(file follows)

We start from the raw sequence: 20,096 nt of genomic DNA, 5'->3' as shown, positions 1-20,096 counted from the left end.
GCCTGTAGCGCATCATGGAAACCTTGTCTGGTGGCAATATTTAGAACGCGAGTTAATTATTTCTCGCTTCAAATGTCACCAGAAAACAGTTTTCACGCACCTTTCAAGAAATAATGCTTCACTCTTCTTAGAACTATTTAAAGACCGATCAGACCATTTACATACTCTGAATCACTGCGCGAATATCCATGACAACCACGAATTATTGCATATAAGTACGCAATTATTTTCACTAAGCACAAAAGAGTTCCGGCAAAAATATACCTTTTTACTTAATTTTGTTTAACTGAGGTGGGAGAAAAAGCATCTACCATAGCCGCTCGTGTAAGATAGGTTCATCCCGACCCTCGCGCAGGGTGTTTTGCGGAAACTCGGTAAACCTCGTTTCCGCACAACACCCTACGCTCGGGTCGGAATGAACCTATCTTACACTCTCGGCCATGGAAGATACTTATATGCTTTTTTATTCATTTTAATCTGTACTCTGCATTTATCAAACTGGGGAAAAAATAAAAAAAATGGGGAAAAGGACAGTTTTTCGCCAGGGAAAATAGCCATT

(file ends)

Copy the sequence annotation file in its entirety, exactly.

We start from the raw sequence: 20,096 nt of genomic DNA, 5'->3' as shown, positions 1-20,096 counted from the left end.
GCCTGTAGCGCATCATGGAAACCTTGTCTGGTGGCAATATTTAGAACGCGAGTTAATTATTTCTCGCTTCAAATGTCACCAGAAAACAGTTTTCACGCACCTTTCAAGAAATAATGCTTCACTCTTCTTAGAACTATTTAAAGACCGATCAGACCATTTACATACTCTGAATCACTGCGCGAATATCCATGACAACCACGAATTATTGCATATAAGTACGCAATTATTTTCACTAAGCACAAAAGAGTTCCGGCAAAAATATACCTTTTTACTTAATTTTGTTTAACTGAGGTGGGAGAAAAAGCATCTACCATAGCCGCTCGTGTAAGATAGGTTCATCCCGACCCTCGCGCAGGGTGTTTTGCGGAAACTCGGTAAACCTCGTTTCCGCACAACACCCTACGCTCGGGTCGGAATGAACCTATCTTACACTCTCGGCCATGGAAGATACTTATATGCTTTTTTATTCATTTTAATCTGTACTCTGCATTTATCAAACTGGGGAAAAAATAAAAAAAATGGGGAAAAGGACAGTTTTTCGCCAGGGAAAATAGCCATT